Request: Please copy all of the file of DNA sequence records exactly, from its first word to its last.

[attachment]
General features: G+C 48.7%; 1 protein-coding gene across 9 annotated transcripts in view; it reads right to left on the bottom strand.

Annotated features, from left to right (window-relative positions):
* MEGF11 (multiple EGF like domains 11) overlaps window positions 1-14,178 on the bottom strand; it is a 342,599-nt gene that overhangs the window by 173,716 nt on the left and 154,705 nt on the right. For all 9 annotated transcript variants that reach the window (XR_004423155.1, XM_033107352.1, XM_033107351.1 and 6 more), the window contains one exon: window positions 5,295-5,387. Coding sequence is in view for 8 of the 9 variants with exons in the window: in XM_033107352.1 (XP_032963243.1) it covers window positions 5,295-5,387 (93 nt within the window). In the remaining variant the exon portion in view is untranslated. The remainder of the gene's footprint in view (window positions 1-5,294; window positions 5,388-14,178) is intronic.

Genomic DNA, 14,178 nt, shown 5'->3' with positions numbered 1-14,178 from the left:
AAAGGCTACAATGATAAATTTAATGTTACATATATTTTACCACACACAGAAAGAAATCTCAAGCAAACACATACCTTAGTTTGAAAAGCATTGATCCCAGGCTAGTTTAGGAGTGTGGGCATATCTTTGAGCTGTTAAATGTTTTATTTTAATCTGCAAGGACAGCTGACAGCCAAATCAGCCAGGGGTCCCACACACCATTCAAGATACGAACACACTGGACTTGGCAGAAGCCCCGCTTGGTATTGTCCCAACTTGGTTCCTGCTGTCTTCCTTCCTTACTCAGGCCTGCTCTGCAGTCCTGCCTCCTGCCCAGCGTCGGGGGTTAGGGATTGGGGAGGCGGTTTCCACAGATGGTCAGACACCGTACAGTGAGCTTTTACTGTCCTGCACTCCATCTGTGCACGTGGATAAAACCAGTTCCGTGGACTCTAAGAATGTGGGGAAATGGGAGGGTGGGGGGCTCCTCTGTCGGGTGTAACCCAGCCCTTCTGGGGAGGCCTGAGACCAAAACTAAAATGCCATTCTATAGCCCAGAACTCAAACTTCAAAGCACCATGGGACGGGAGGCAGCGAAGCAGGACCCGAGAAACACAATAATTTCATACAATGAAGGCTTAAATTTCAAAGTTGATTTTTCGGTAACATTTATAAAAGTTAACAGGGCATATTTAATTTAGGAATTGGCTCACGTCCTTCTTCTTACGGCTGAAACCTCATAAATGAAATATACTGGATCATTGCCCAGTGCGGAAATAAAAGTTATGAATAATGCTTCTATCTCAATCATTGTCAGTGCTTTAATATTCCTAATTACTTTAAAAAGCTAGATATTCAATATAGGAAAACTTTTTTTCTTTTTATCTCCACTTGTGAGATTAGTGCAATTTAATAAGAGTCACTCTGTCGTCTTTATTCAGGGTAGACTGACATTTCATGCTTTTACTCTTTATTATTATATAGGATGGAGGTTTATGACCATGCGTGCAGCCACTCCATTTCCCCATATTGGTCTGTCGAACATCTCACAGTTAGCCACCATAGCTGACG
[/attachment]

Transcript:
General features: G+C 48.7%; 1 protein-coding gene across 9 annotated transcripts in view; it reads right to left on the bottom strand.

Annotated features, from left to right (window-relative positions):
* MEGF11 (multiple EGF like domains 11) overlaps window positions 1-14,178 on the bottom strand; it is a 342,599-nt gene that overhangs the window by 173,716 nt on the left and 154,705 nt on the right. For all 9 annotated transcript variants that reach the window (XR_004423155.1, XM_033107352.1, XM_033107351.1 and 6 more), the window contains one exon: window positions 5,295-5,387. Coding sequence is in view for 8 of the 9 variants with exons in the window: in XM_033107352.1 (XP_032963243.1) it covers window positions 5,295-5,387 (93 nt within the window). In the remaining variant the exon portion in view is untranslated. The remainder of the gene's footprint in view (window positions 1-5,294; window positions 5,388-14,178) is intronic.

Genomic DNA, 14,178 nt, shown 5'->3' with positions numbered 1-14,178 from the left:
AAAGGCTACAATGATAAATTTAATGTTACATATATTTTACCACACACAGAAAGAAATCTCAAGCAAACACATACCTTAGTTTGAAAAGCATTGATCCCAGGCTAGTTTAGGAGTGTGGGCATATCTTTGAGCTGTTAAATGTTTTATTTTAATCTGCAAGGACAGCTGACAGCCAAATCAGCCAGGGGTCCCACACACCATTCAAGATACGAACACACTGGACTTGGCAGAAGCCCCGCTTGGTATTGTCCCAACTTGGTTCCTGCTGTCTTCCTTCCTTACTCAGGCCTGCTCTGCAGTCCTGCCTCCTGCCCAGCGTCGGGGGTTAGGGATTGGGGAGGCGGTTTCCACAGATGGTCAGACACCGTACAGTGAGCTTTTACTGTCCTGCACTCCATCTGTGCACGTGGATAAAACCAGTTCCGTGGACTCTAAGAATGTGGGGAAATGGGAGGGTGGGGGGCTCCTCTGTCGGGTGTAACCCAGCCCTTCTGGGGAGGCCTGAGACCAAAACTAAAATGCCATTCTATAGCCCAGAACTCAAACTTCAAAGCACCATGGGACGGGAGGCAGCGAAGCAGGACCCGAGAAACACAATAATTTCATACAATGAAGGCTTAAATTTCAAAGTTGATTTTTCGGTAACATTTATAAAAGTTAACAGGGCATATTTAATTTAGGAATTGGCTCACGTCCTTCTTCTTACGGCTGAAACCTCATAAATGAAATATACTGGATCATTGCCCAGTGCGGAAATAAAAGTTATGAATAATGCTTCTATCTCAATCATTGTCAGTGCTTTAATATTCCTAATTACTTTAAAAAGCTAGATATTCAATATAGGAAAACTTTTTTTCTTTTTATCTCCACTTGTGAGATTAGTGCAATTTAATAAGAGTCACTCTGTCGTCTTTATTCAGGGTAGACTGACATTTCATGCTTTTACTCTTTATTATTATATAGGATGGAGGTTTATGACCATGCGTGCAGCCACTCCATTTCCCCATATTGGTCTGTCGAACATCTCACAGTTAGCCACCATAGCTGACG